You are here

Scale Reviews

Find reliable measures for use in your questionnaires. Search Now

Testimonial

I have relied on the Marketing Scales Handbooks over several years in academic and industry roles and look forward to using the newest edition. A seven on a seven-point satisfaction scale!
Tom Prinsen, Ph.D.
Global Manager Market Intelligence, Biomet Orthope

children

The scale is composed of seven, five-point statements designed to measure the degree to which a person is involved in activities that are typically considered to be wise or proper for consumers to engage in. Two of the items, #6 and #7, tap into conservation motivations or even environmentalism. As used by Palan (1998), the scale was completed by adolescents about their own behavior as well as by their parents who described the perceived degree of their child's activism.

The scale is composed of three, five point Likert-type items measuring the degree to which a person (a parent) believes that it is best to leave children alone and not discuss their worries with them.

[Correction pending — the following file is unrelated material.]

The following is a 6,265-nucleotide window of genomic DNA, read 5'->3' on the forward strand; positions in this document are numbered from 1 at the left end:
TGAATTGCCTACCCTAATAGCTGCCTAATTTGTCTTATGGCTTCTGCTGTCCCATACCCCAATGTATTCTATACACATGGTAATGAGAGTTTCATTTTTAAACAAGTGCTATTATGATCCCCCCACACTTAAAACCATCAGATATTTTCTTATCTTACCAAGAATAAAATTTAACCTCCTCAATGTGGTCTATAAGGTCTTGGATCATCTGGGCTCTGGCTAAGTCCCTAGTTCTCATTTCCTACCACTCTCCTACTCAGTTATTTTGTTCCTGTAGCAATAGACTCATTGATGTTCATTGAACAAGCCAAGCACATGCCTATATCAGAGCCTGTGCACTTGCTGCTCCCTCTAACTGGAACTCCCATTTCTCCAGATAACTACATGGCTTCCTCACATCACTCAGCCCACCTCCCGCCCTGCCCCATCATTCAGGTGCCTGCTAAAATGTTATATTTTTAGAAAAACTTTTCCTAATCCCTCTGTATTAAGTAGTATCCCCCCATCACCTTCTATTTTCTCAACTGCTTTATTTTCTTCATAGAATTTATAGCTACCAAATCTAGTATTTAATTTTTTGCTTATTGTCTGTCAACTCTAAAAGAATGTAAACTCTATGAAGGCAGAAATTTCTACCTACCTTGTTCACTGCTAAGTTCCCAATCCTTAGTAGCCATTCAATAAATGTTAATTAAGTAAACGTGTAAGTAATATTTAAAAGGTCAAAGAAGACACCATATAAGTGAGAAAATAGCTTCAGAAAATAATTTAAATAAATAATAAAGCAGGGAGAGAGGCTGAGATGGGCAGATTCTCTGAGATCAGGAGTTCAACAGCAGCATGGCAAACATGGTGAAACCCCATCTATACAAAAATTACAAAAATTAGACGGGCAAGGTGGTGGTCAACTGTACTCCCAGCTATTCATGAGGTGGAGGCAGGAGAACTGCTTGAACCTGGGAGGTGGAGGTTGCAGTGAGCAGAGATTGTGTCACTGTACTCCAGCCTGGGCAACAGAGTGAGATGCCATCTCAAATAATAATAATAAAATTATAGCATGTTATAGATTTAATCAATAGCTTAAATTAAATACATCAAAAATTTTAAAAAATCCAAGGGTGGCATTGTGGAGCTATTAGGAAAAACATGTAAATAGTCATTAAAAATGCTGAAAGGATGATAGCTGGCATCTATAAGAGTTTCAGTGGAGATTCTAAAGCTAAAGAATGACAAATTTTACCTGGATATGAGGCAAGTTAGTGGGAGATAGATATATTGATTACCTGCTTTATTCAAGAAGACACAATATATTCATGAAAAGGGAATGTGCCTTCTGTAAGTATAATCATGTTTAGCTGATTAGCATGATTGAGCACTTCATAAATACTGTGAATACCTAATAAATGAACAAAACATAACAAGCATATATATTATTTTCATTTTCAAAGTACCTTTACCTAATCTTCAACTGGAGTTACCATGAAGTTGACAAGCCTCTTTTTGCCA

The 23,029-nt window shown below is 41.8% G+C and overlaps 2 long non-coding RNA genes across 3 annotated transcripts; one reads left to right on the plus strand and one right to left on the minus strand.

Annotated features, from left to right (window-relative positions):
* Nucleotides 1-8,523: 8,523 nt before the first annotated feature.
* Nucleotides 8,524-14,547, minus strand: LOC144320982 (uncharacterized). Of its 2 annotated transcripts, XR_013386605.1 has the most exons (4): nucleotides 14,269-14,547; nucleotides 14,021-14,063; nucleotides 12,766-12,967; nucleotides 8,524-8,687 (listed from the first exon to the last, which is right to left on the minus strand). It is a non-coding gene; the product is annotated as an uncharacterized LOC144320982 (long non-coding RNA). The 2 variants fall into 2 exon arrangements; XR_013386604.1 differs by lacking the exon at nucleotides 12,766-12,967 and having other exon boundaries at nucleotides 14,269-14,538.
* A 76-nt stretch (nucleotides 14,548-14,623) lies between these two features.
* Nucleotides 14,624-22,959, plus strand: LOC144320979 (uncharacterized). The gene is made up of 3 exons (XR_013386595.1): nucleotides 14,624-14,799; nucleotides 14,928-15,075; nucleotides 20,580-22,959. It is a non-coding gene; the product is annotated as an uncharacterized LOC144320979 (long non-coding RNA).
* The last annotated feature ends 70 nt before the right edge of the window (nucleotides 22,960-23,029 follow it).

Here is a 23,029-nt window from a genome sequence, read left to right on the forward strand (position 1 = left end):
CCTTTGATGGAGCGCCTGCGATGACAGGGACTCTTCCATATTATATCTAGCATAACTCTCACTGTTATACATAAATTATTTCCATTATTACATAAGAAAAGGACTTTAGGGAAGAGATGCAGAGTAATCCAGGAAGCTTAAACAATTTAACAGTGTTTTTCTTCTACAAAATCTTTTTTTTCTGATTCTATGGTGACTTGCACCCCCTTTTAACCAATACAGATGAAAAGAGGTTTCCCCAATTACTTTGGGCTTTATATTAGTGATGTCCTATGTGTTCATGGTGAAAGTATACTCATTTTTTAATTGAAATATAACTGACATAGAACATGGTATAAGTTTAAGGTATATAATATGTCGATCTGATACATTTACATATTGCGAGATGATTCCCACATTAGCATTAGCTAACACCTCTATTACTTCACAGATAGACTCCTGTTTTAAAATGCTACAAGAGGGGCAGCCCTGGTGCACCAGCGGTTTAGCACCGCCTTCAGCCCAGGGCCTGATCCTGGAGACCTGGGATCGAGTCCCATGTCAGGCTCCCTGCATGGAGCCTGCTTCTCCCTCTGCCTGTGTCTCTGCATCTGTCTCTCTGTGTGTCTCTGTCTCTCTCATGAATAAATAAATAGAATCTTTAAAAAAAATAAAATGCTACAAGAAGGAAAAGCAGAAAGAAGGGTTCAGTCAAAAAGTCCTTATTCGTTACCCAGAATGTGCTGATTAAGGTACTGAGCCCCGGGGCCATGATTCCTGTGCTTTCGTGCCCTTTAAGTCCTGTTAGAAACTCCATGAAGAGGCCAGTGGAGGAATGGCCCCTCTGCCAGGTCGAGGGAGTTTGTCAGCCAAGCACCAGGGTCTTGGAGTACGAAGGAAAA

The scale is composed of three, four-point items that are intended to capture a child's tendency to respond to a brand in a consistently positive (or negative) way with the emphasis on the utility of the brand.

The scale is composed of four, four-point items that are intended to capture a child's tendency to respond to a brand in a consistently positive (or negative) way with the emphasis on the likeability of the brand.

The scale is composed of three, five-point Likert-type items intended to measure the extent to which a person (adult) believes that the television programs aimed at kids are of high quality.

Four, four-point items are used to measure the degree to which a person has a positive attitude toward a specific television commercial to which he or she has been exposed. The commercial examined by Prasad and Smith (1994) was for a breakfast cereal aimed at children.

Three, seven-point Likert-type items are purported to measure the degree to which a person subordinates individual goals to those of his or her parents.

Five, four-point items are used to measure the degree to which a person has a positive attitude toward some specific brand of food product. The product examined by Prasad and Smith (1994) was a breakfast cereal aimed at children.

This is a four-item, forced-choice scale measuring the degree to which a parent believes a preschool child should take on some household responsibilities. It was referred to by Carlson and Grossbart (1988) as early maturity demands.

This is a two-item, five-point Likert-type summated ratings scale measuring the degree to which a person (a parent) believes that a child should be ''older'' before being allowed to take on certain responsibilities alone. It was referred to as Fostering Responsibility by Carlson and Grossbart (1988).